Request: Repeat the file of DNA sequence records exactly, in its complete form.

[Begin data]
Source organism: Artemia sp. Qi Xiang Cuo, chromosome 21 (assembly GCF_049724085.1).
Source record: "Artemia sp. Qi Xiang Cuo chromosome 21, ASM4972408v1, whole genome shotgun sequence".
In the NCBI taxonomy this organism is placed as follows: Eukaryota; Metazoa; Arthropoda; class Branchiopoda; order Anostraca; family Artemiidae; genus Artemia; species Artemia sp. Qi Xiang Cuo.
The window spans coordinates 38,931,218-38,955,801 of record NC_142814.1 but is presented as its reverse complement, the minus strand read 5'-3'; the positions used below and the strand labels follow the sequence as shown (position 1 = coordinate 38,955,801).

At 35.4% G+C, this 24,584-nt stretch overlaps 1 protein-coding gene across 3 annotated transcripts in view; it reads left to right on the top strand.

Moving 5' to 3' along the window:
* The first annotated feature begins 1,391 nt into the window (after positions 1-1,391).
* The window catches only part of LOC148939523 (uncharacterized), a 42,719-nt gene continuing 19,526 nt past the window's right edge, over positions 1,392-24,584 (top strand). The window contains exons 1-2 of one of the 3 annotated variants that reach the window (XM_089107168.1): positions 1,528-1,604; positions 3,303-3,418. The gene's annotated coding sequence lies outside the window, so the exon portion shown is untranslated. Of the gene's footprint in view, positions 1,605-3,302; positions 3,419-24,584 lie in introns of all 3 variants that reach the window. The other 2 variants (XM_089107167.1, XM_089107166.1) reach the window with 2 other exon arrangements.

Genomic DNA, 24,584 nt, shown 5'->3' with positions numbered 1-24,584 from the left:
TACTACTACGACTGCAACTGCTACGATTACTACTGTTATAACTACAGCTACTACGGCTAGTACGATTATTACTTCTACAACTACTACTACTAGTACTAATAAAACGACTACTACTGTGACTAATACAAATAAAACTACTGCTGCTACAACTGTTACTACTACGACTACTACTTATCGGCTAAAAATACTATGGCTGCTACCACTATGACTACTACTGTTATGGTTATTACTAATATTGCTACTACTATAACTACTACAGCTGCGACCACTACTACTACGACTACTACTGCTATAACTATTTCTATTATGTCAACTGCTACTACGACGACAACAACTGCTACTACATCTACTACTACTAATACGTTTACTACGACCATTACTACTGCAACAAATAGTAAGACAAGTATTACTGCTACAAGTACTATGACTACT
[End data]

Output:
Source organism: Artemia sp. Qi Xiang Cuo, chromosome 21 (assembly GCF_049724085.1).
Source record: "Artemia sp. Qi Xiang Cuo chromosome 21, ASM4972408v1, whole genome shotgun sequence".
In the NCBI taxonomy this organism is placed as follows: Eukaryota; Metazoa; Arthropoda; class Branchiopoda; order Anostraca; family Artemiidae; genus Artemia; species Artemia sp. Qi Xiang Cuo.
The window spans coordinates 38,931,218-38,955,801 of record NC_142814.1 but is presented as its reverse complement, the minus strand read 5'-3'; the positions used below and the strand labels follow the sequence as shown (position 1 = coordinate 38,955,801).

At 35.4% G+C, this 24,584-nt stretch overlaps 1 protein-coding gene across 3 annotated transcripts in view; it reads left to right on the top strand.

Moving 5' to 3' along the window:
* The first annotated feature begins 1,391 nt into the window (after positions 1-1,391).
* The window catches only part of LOC148939523 (uncharacterized), a 42,719-nt gene continuing 19,526 nt past the window's right edge, over positions 1,392-24,584 (top strand). The window contains exons 1-2 of one of the 3 annotated variants that reach the window (XM_089107168.1): positions 1,528-1,604; positions 3,303-3,418. The gene's annotated coding sequence lies outside the window, so the exon portion shown is untranslated. Of the gene's footprint in view, positions 1,605-3,302; positions 3,419-24,584 lie in introns of all 3 variants that reach the window. The other 2 variants (XM_089107167.1, XM_089107166.1) reach the window with 2 other exon arrangements.

Genomic DNA, 24,584 nt, shown 5'->3' with positions numbered 1-24,584 from the left:
TACTACTACGACTGCAACTGCTACGATTACTACTGTTATAACTACAGCTACTACGGCTAGTACGATTATTACTTCTACAACTACTACTACTAGTACTAATAAAACGACTACTACTGTGACTAATACAAATAAAACTACTGCTGCTACAACTGTTACTACTACGACTACTACTTATCGGCTAAAAATACTATGGCTGCTACCACTATGACTACTACTGTTATGGTTATTACTAATATTGCTACTACTATAACTACTACAGCTGCGACCACTACTACTACGACTACTACTGCTATAACTATTTCTATTATGTCAACTGCTACTACGACGACAACAACTGCTACTACATCTACTACTACTAATACGTTTACTACGACCATTACTACTGCAACAAATAGTAAGACAAGTATTACTGCTACAAGTACTATGACTACT